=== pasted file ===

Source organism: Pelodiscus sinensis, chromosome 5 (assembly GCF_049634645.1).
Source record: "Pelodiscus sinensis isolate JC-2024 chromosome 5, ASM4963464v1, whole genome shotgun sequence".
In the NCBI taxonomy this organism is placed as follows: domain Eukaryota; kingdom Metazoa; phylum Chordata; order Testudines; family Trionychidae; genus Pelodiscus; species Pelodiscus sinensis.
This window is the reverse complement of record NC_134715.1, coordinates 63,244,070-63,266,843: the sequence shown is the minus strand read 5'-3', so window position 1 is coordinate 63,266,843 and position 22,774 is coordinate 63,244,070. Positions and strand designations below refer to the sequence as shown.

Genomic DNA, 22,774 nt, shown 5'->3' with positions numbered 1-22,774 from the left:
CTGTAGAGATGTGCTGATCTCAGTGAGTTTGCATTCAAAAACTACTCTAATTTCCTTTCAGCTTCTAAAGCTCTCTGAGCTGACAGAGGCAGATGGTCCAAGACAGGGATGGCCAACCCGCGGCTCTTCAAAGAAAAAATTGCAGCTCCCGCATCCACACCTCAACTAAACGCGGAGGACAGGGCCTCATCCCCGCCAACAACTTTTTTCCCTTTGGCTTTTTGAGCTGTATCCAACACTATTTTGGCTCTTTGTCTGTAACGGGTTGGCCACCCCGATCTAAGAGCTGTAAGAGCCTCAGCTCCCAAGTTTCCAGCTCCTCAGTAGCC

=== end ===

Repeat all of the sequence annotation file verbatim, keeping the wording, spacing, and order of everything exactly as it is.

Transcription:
Source organism: Pelodiscus sinensis, chromosome 5 (assembly GCF_049634645.1).
Source record: "Pelodiscus sinensis isolate JC-2024 chromosome 5, ASM4963464v1, whole genome shotgun sequence".
In the NCBI taxonomy this organism is placed as follows: domain Eukaryota; kingdom Metazoa; phylum Chordata; order Testudines; family Trionychidae; genus Pelodiscus; species Pelodiscus sinensis.
This window is the reverse complement of record NC_134715.1, coordinates 63,244,070-63,266,843: the sequence shown is the minus strand read 5'-3', so window position 1 is coordinate 63,266,843 and position 22,774 is coordinate 63,244,070. Positions and strand designations below refer to the sequence as shown.

Genomic DNA, 22,774 nt, shown 5'->3' with positions numbered 1-22,774 from the left:
CTGTAGAGATGTGCTGATCTCAGTGAGTTTGCATTCAAAAACTACTCTAATTTCCTTTCAGCTTCTAAAGCTCTCTGAGCTGACAGAGGCAGATGGTCCAAGACAGGGATGGCCAACCCGCGGCTCTTCAAAGAAAAAATTGCAGCTCCCGCATCCACACCTCAACTAAACGCGGAGGACAGGGCCTCATCCCCGCCAACAACTTTTTTCCCTTTGGCTTTTTGAGCTGTATCCAACACTATTTTGGCTCTTTGTCTGTAACGGGTTGGCCACCCCGATCTAAGAGCTGTAAGAGCCTCAGCTCCCAAGTTTCCAGCTCCTCAGTAGCC